10 things Boulder can learn from Greeley

Boulder comes across as the cool kid on the block, always with the latest tech gadgets, hip clothes and a confidence born from repeated success. Greeley, on the other hand, could be seen as the shy kid with dirt on his shoes, lacking in confidence but with strength of character and determination to succeed.

These two cities, separated by just 50 miles, can seem a world apart. One is known for its startup and entrepreneurial culture, while the other balances pride in its pioneer and agricultural heritage with sensitivity to outdated stereotypes.

Few would expect, from common perception, that Greeley would have much to teach its counterpart along the Flatirons. But they would be wrong. Boulder is a great place to live and work, but an excitement is emerging in the city named for Horace Greeley, whose admonition, “Go west, young man,” inspired thousands to trek westward in search of a new life in the late 1800s.

That pioneer spirit can be seen in Greeley today, evidenced in a wide range of sectors and captured in a new initiative dubbed “Greeley Unexpected.” The campaign, supported by the city, the Greeley Chamber of Commerce, the University of Northern Colorado, Aims Community College and other groups, is designed to highlight the people, events and other factors that “make the city an interesting place to live, work, play and learn.”

As someone who is intimately familiar with both cities – I once chaired the Greeley Chamber of Commerce and now run our BizWest office in Boulder – I well know the strengths and weaknesses of both communities. As great as Boulder is, Greeley is doing some very cool things:

• The arts. The Greeley Public Art Master Plan, updated in January, will help the city fund, select, display and maintain public art that builds on qualities that have made the city a great place to live and work.

• The arts, again. Boulder has long lamented the lack of a performing-arts center. In this case, Greeley has it beat, hands-down, with Union Colony Civic Center. The facility opened in 1988 and includes the 1,690-seat Monfort Concert Hall, the 214-seat Hensel Phelps Theater and the Tointon Gallery. The center regularly brings Broadway musicals, concerts, dance and comedy shows.

• Tourism. Who can forget the Greeley Stampede? Every year, the Stampede brings several hundred thousand attendees to the city, building on Greeley’s Western heritage while bringing top-notch performers.

• Music. Newer to the city is the Greeley Blues Jam, celebrating its 10th anniversary in 2014. The two-day event, June 13-14 this year, brings live blues concerts to downtown Greeley and Island Grove Regional Events Center. The downtown concerts are in a dozen bars and restaurants.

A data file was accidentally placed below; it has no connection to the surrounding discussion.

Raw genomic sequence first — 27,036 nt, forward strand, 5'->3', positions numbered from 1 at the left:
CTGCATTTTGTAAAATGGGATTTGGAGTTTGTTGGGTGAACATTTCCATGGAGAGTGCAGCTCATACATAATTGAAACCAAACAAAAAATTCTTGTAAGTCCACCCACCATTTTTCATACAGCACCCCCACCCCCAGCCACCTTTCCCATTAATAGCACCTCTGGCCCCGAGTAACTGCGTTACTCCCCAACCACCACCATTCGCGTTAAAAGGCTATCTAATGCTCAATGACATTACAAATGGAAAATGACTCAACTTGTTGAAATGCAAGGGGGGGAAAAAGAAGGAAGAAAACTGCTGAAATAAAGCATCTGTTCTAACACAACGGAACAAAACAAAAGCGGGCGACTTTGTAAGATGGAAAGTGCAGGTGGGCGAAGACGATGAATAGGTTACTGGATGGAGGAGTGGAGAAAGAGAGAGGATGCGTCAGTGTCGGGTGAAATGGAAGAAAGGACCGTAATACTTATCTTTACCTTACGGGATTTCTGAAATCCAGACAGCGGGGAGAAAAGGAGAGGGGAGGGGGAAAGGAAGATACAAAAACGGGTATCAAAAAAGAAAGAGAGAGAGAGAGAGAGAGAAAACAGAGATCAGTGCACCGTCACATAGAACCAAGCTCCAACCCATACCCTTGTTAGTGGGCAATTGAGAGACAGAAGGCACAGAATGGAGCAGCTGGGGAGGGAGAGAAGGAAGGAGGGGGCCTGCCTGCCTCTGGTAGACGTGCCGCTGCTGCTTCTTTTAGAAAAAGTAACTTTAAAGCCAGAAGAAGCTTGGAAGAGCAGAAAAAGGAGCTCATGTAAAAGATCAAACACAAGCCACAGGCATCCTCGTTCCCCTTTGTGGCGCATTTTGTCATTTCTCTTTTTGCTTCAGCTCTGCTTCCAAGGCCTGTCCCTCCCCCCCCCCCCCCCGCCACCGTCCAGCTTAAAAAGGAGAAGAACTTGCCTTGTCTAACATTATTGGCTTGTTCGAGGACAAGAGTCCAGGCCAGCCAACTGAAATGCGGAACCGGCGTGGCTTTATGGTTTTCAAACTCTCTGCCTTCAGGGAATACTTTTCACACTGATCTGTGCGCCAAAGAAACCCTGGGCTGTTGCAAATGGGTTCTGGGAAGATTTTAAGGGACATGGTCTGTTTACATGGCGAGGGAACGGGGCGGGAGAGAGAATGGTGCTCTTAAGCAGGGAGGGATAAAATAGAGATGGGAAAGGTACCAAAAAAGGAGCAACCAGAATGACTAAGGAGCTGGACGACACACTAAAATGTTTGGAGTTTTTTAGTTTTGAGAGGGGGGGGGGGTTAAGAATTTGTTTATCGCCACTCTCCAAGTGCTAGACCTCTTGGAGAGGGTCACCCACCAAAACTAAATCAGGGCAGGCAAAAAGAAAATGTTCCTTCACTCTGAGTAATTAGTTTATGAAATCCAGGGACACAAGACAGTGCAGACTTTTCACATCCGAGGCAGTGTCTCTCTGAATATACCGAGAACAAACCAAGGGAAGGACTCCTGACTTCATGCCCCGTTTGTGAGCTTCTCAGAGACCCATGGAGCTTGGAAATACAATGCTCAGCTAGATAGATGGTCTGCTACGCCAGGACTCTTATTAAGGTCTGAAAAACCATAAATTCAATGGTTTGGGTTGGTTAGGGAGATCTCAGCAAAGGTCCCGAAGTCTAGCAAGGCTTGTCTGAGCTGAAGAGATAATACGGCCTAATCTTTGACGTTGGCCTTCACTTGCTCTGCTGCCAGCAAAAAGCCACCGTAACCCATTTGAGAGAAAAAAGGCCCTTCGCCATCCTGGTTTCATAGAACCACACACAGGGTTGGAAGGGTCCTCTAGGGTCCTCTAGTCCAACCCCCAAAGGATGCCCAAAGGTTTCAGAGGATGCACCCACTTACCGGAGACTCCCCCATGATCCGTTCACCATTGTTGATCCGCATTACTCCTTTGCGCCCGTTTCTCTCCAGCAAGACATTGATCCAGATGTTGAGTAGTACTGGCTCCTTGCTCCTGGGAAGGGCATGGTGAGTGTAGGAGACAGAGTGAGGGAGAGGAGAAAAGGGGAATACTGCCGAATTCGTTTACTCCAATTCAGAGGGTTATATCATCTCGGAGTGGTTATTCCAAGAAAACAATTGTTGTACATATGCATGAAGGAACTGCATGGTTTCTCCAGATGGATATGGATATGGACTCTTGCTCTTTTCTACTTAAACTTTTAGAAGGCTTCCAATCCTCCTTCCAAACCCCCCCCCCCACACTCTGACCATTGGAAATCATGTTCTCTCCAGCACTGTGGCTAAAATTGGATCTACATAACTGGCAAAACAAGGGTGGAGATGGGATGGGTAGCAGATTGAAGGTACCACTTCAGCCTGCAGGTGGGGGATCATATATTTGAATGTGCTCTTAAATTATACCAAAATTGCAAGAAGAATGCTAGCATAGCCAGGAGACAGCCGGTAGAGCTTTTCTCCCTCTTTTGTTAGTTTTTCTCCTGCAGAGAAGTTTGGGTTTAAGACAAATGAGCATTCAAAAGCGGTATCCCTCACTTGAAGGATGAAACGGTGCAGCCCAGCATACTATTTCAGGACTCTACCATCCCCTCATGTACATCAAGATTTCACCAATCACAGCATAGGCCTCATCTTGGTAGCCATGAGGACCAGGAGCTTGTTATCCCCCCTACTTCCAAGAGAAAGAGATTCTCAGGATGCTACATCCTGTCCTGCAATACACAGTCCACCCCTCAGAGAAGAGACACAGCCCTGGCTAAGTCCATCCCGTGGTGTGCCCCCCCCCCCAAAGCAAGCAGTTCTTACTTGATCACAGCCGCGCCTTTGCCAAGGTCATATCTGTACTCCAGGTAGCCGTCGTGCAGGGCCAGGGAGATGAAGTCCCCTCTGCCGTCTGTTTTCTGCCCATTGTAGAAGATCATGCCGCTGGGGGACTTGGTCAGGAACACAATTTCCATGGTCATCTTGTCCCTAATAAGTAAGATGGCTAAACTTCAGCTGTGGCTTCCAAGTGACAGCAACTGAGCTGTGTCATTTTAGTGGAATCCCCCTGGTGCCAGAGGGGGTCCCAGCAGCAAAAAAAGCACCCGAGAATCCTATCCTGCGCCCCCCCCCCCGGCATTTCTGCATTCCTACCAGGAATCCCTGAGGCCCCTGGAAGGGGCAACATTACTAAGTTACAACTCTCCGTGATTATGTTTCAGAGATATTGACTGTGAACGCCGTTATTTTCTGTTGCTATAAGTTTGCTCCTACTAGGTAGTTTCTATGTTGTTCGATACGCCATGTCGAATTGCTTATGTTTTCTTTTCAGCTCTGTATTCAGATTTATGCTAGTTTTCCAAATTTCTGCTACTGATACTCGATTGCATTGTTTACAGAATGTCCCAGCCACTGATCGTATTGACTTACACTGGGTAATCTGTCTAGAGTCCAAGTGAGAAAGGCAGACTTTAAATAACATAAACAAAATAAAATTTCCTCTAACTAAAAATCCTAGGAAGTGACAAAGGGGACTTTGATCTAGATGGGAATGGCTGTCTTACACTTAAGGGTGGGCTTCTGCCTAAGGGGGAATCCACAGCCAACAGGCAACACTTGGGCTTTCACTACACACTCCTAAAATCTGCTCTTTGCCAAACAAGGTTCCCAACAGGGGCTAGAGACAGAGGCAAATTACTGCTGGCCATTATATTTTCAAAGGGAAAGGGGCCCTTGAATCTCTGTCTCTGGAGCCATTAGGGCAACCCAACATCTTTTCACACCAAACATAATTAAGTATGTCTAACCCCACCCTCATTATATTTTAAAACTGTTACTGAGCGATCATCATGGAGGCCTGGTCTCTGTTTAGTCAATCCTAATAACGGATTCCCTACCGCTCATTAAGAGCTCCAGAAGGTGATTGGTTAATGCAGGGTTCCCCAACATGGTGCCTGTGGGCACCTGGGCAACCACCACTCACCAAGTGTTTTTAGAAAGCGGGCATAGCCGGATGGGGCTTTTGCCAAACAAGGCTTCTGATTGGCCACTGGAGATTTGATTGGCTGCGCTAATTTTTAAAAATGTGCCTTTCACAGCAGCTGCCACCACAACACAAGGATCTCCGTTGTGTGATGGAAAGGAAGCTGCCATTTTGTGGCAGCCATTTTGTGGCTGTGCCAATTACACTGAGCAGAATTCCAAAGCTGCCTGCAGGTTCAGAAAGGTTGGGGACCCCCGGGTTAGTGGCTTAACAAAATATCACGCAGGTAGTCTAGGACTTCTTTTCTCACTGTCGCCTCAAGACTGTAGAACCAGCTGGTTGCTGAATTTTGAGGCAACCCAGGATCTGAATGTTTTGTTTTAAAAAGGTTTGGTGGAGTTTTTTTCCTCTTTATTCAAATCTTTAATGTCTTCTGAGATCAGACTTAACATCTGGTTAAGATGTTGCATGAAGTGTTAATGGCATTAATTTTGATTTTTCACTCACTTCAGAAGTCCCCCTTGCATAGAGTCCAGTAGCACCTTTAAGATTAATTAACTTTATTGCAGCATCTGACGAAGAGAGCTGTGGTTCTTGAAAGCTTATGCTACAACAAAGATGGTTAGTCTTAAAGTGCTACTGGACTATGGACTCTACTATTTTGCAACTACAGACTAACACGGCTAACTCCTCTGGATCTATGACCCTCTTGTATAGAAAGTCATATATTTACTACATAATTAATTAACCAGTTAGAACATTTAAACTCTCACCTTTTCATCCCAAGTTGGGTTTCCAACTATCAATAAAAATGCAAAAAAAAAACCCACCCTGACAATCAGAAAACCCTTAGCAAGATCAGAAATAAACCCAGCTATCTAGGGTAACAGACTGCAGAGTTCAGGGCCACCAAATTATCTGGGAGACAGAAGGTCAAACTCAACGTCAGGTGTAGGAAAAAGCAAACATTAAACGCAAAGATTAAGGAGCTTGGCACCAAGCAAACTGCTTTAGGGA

• Openness. If Boulder is known as a liberal bastion, Greeley is regarded as a conservative haven. But Greeley also has embraced a series of events organized from the University of Colorado-Boulder – the Center of the American West – in a new study of the effects of fracking, demonstrating a refreshing willingness to air contentious issues.

• Downtown revival. It’s hard to beat Boulder in terms of a vibrant downtown, but there’s much to admire in the determination, drive and vision evidenced by supporters of Greeley’s downtown, an area that has seen loss of businesses and foot traffic in years past. Today, newer or established restaurants include the Greeley Chophouse, the Mad Cow, the Rio Grande and others, all of which are luring diners back to downtown.

• Diversity. Face it: Boulder is pretty white-bread, but Greeley offers a cultural diversity that enriches the community. Out of 95,000 residents, about 33,440, or 36 percent, are Hispanic. That compares with just 8.7 percent for Boulder. (And Greeley has some incredible Mexican restaurants.)

• Housing cost. There’s not much that Boulder can do in terms of its Aspen-like housing prices, but Greeley offers an affordable option. The IRES Multiple Listing Service pegs Boulder’s median sale price at $685,000 in March, compared with $184,000 in the Greeley/Evans area.

• Innovation. Sure, Boulder is a global capital of innovation, but how about converting a long-vacant downtown retail building into a vibrant cinema/restaurant/bar combination? That’s exactly what’s happened with Kress Cinema & Lounge, an independent movie theater that plays “classic, cult and alternative content in addition to mainstream movies.” Movie-goers can enjoy beverages, pizza, sandwiches, salads and hors d’oeuvres.

• Unified brand. The aforementioned “Greeley Unexpected” effort reflects the team approach that key stakeholders have taken to advancing the city beyond old perceptions.

Yes, Boulder’s a great place to live and work. But it’s difficult to overstate the emerging excitement in Greeley.

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